Arizona officials can't enforce a new election measure in the upcoming midterm elections, according to a federal judge.
The officials and the coalition, which sued over the legislation in August, agreed that "the provisions of H.B. 2243 should not operate in a manner that would prevent any voter from (1) voting in the upcoming November 2022 general election or (2) having their vote be counted." Hobbs and Brnovich also decided that the changes to the state election code shouldn't take effect until Jan. 1, 2023, because one of the laws that the legislation is amending isn't effective itself until then.
“While we are pleased with this early agreement that protects the right to vote in the next election, we remain steadfast in our commitment to continue to fight both of these voter suppression laws for the long term,” May Tiwamangkala, an official with the coalition, said in a statement. “We are in this fight to protect the rights of all voters in our state, including those from the AANHPI communities.”
The offices of Hobbs, a Democrat who's running for Arizona governor, and Brnovich, a Republican who lost in the state's Republican primary for U.S. Senate, didn't respond to requests for comment.
"Democrats have stooped to a new level of shamefulness and depravity with their latest round of lies about Arizona’s common sense laws to ensure that our elections are accessible, secure, and trustworthy," state Rep. Jake Hoffman, a Republican who sponsored the legislation, told The Epoch Times in an email.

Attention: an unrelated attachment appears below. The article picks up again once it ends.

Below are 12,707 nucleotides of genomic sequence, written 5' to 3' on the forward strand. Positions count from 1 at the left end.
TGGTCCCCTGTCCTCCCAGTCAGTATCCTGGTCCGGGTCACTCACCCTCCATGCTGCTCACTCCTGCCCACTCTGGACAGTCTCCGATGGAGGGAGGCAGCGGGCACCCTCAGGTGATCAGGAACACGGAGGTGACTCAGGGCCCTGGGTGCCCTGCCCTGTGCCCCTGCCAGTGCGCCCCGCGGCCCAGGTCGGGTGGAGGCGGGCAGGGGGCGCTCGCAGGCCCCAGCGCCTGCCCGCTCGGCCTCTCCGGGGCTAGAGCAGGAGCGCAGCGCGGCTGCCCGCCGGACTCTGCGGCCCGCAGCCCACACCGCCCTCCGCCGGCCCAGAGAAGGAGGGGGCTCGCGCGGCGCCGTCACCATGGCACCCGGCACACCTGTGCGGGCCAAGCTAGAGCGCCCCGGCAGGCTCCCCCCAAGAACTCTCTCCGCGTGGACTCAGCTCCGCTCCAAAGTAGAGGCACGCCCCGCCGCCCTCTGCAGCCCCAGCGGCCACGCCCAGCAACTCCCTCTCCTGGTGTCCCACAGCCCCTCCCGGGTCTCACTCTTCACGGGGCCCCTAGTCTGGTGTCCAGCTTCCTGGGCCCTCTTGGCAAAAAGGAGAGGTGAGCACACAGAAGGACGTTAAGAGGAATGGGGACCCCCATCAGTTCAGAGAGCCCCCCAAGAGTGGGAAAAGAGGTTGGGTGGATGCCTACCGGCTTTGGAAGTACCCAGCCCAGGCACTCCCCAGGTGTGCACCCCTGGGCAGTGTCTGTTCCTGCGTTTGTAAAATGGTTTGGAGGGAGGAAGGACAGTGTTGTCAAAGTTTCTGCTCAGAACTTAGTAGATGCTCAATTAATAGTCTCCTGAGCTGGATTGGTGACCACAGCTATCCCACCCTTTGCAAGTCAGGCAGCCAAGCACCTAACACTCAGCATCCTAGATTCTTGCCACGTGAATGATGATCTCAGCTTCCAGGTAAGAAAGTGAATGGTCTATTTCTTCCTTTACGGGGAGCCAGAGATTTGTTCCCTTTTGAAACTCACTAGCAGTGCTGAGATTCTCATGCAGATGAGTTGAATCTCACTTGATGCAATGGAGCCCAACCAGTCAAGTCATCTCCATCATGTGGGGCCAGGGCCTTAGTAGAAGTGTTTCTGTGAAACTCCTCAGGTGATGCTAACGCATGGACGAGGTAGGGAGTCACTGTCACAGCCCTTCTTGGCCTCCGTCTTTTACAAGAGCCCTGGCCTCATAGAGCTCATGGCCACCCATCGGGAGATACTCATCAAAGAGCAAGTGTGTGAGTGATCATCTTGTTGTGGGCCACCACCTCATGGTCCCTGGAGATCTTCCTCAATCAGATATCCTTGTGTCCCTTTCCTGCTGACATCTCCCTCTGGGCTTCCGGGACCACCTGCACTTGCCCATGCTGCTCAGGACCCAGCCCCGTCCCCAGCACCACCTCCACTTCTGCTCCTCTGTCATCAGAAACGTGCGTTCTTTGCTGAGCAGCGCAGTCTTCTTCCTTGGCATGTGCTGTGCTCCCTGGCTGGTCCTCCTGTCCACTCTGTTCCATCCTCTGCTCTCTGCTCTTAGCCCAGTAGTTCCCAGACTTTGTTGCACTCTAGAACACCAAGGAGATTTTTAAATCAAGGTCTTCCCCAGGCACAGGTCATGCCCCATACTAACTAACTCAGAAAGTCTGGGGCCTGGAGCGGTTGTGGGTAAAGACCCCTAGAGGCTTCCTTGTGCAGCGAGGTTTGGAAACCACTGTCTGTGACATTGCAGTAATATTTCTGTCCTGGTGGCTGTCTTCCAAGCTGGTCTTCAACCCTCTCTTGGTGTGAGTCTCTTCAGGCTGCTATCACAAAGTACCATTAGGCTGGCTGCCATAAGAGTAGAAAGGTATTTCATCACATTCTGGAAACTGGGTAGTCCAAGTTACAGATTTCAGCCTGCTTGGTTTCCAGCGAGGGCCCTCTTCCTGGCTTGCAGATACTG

LegislationThe legislation amends a law concerning voter registration. It states that the registration will be canceled for a voter who moves to another state.
“What this does is adds a statement to the voter registration form that simply says, ‘I as a voter that [is] choosing to register, if I move permanently out of state, yes, you have the ability to follow the existing law and remove me from the rolls,’” Hoffman said earlier this year.
The equity coalition in its lawsuit said the legislation was "designed and serves to suppress voters of color and naturalized voters" by allegedly chilling voters from registering to vote.
The agreement approved by the judge doesn't admit any validity to the claims.